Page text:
The Concept of Corruption in Machiavelli's Political Thought

21 Pages Posted: 15 Apr 2011

See all articles by Scott Ritner

Scott Ritner

The New School - Department of Politics

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Date Written: April 13, 2011


Famine, flood, fire, disease, conquer, and many other tribulations are to be found among the fortunes that may weaken or destroy states. None of these, however are the greatest of threats to maintaining an enduring state, be it principality or republic. As Machiavelli seeks to educate his reader on the subject of what modes, orders and actions are best for controlling and bringing glory to their state, it becomes clear that the greatest threat to the maintaining of an enduring state is corruption. Albeit, a less often used concept for the Florentine Secretary; corruption (or corruptness, corruptedness, corruptibility, etc.), appears in many different forms, but always as a foil to virtue and an aid to fortune. In order to gain glory and to endure the city must educate its people in virtuous things and encourage them to lead virtuous lives, and even this is no fail-safe. Considering this, I propose that in order to understand Machiavelli’s political thought we must understand his concept of corruption, and its relationship with famous dialectic of virtue and fortune.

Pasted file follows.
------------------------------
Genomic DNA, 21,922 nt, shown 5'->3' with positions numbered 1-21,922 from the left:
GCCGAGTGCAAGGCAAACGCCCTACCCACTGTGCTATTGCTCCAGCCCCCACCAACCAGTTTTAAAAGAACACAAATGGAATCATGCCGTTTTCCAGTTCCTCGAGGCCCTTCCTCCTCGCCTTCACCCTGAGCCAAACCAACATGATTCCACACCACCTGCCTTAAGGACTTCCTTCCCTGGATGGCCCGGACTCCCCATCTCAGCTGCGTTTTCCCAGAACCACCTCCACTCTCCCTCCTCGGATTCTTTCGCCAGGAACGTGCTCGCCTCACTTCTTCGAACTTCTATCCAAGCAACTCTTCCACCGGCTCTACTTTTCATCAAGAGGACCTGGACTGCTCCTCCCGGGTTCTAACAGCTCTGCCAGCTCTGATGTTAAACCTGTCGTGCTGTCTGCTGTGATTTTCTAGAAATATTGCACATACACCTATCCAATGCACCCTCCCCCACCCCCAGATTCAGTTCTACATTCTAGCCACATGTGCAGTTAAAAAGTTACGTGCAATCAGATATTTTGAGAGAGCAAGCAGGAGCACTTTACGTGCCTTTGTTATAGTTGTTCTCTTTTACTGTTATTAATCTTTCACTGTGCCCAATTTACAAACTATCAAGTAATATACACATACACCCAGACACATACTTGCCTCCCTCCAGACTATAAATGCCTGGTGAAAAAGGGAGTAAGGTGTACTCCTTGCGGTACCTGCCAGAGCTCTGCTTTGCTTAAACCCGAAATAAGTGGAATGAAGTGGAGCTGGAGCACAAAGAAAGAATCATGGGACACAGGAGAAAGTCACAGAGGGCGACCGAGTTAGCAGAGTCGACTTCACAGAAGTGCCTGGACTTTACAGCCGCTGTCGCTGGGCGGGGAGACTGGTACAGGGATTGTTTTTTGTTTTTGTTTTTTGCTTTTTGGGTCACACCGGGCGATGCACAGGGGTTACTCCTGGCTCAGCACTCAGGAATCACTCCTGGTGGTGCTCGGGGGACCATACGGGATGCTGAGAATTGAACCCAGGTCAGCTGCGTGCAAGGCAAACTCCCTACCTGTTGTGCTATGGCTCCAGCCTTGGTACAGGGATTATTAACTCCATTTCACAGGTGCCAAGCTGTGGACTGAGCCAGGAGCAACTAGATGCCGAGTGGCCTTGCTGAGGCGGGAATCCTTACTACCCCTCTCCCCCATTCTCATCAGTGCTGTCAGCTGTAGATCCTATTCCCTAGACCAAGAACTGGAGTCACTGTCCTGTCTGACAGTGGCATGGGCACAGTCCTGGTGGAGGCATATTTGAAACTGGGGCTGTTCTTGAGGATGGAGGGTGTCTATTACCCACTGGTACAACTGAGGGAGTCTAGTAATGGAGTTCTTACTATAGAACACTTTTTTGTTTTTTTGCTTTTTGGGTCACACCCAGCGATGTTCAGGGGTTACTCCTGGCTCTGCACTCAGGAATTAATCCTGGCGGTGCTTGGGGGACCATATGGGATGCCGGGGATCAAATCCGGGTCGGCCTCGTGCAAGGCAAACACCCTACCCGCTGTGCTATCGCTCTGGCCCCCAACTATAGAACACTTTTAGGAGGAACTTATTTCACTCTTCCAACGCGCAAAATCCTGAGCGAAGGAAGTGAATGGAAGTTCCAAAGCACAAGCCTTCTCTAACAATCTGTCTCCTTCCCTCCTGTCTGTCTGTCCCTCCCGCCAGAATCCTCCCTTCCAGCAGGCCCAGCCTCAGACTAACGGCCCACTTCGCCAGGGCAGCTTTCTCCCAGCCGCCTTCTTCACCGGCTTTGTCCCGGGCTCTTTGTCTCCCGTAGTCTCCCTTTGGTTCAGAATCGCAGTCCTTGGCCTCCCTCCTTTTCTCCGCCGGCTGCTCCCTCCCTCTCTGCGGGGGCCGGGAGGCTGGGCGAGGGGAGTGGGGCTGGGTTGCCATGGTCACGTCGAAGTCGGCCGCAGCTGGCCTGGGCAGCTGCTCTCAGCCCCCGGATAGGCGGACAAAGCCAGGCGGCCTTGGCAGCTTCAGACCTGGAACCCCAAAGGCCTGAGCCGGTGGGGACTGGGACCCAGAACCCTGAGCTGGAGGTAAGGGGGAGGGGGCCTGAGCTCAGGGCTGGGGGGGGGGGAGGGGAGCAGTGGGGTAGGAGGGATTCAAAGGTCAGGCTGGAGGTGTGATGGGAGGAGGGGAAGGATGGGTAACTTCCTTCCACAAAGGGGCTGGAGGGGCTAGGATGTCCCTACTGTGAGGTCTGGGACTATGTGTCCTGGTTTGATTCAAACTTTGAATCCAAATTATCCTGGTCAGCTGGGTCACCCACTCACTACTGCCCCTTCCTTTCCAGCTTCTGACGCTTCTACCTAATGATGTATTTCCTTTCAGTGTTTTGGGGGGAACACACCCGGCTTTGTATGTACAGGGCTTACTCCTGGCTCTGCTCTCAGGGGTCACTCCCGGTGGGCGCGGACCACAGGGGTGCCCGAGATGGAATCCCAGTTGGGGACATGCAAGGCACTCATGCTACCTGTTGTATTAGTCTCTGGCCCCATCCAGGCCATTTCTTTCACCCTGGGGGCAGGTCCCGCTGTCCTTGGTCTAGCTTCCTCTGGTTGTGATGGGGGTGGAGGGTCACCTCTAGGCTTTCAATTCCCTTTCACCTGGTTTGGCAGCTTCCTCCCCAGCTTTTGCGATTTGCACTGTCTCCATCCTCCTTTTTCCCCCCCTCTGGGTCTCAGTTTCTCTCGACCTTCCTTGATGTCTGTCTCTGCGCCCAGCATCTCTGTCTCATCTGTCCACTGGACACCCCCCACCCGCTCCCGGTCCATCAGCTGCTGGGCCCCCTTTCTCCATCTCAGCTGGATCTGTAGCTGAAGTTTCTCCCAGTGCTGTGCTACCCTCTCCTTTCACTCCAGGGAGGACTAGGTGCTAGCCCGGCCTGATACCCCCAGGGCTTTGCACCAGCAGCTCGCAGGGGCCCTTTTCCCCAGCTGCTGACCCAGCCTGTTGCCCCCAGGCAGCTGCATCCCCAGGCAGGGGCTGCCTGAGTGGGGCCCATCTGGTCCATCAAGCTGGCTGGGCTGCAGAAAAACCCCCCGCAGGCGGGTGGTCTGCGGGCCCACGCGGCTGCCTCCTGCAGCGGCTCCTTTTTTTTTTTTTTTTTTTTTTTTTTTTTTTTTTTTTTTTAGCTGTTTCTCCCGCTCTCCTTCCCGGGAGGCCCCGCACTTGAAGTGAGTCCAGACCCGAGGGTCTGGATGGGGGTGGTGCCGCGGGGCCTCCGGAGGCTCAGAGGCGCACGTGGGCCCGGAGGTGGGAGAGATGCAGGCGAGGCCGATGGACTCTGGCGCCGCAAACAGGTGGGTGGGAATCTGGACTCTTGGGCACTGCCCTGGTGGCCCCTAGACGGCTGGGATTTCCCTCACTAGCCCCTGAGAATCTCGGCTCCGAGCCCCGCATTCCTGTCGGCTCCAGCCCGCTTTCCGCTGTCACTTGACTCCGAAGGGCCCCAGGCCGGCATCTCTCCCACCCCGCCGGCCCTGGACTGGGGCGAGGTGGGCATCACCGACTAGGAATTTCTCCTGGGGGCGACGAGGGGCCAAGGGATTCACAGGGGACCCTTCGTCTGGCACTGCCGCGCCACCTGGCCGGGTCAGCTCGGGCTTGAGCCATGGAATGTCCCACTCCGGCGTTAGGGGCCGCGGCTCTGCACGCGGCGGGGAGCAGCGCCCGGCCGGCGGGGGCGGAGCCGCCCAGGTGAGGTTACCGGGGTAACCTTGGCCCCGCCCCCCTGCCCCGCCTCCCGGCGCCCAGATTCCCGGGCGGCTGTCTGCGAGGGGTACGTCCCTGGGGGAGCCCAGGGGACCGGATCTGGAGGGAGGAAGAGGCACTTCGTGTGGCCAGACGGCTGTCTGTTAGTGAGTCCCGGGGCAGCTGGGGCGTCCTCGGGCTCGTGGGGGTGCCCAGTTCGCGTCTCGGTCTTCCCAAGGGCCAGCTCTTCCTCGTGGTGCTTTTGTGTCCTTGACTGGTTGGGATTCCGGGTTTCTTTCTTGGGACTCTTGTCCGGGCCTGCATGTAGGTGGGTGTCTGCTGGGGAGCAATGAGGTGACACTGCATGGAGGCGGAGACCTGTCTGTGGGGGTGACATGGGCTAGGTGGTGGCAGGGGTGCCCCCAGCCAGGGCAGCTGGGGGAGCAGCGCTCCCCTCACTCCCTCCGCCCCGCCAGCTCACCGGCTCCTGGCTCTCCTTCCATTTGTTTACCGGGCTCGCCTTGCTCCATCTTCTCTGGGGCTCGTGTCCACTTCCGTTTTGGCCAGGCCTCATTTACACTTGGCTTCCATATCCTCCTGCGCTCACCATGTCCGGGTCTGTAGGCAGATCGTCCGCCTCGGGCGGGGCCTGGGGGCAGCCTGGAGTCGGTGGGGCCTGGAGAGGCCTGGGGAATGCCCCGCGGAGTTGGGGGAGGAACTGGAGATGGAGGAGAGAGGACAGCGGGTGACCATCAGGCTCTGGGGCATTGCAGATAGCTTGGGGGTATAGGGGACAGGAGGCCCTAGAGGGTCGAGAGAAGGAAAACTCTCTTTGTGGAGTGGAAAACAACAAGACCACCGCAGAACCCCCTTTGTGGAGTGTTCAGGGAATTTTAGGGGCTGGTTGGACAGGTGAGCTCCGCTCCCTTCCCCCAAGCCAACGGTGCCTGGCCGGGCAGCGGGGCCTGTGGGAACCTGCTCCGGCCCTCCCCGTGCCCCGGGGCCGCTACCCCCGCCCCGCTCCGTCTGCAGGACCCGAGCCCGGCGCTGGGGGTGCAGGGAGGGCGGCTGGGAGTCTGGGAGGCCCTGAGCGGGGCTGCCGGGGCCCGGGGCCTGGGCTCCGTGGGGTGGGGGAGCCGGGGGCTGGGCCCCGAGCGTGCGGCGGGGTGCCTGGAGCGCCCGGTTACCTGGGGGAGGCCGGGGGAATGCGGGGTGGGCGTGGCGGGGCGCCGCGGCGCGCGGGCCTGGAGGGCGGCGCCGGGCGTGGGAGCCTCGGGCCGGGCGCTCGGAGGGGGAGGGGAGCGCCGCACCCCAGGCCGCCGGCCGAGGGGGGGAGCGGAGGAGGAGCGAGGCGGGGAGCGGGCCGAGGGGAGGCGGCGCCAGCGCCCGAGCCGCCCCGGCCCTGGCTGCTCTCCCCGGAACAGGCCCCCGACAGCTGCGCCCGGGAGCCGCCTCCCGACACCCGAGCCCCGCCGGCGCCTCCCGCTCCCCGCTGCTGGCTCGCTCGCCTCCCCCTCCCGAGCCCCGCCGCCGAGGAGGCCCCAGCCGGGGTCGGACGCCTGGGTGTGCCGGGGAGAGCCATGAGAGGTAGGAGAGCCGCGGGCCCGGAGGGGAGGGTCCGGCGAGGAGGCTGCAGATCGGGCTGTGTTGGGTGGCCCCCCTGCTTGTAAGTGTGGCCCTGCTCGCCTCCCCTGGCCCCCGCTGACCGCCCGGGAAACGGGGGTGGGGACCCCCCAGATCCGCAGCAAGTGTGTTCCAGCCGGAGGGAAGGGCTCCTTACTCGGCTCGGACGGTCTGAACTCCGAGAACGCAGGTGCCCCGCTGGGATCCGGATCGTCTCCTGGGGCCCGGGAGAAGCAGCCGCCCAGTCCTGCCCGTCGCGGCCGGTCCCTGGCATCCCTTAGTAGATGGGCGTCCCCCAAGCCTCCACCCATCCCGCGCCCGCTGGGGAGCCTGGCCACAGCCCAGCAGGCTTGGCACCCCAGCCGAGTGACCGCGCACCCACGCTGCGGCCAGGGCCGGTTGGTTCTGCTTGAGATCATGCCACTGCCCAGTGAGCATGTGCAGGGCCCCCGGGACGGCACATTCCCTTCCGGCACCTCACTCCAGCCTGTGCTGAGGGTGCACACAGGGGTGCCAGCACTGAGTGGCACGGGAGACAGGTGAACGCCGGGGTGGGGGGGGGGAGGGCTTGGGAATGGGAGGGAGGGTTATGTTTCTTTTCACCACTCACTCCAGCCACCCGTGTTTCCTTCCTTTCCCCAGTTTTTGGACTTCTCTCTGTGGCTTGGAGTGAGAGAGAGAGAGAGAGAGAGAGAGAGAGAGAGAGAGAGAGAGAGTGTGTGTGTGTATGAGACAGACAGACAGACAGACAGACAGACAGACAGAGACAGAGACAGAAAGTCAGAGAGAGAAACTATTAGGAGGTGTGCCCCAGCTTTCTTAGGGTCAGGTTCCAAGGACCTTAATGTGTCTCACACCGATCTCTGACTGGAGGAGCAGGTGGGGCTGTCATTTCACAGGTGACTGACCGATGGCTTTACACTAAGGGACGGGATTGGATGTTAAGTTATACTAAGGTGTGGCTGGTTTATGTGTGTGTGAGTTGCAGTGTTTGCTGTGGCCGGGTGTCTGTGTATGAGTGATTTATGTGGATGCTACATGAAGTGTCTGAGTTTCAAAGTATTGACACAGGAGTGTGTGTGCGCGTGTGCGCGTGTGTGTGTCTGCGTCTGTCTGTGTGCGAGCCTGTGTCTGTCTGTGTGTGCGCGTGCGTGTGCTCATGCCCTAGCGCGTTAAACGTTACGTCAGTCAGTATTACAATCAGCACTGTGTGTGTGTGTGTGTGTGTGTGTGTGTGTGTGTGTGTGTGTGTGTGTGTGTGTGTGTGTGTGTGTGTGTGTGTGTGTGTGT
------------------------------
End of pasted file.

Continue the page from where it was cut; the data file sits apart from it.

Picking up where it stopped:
Keywords: Machiavelli, Fortune, Virtue, Corruption

Suggested Citation

Ritner, Scott, The Concept of Corruption in Machiavelli's Political Thought (April 13, 2011). Available at SSRN: or

Scott Ritner (Contact Author)

The New School - Department of Politics ( email )

United States

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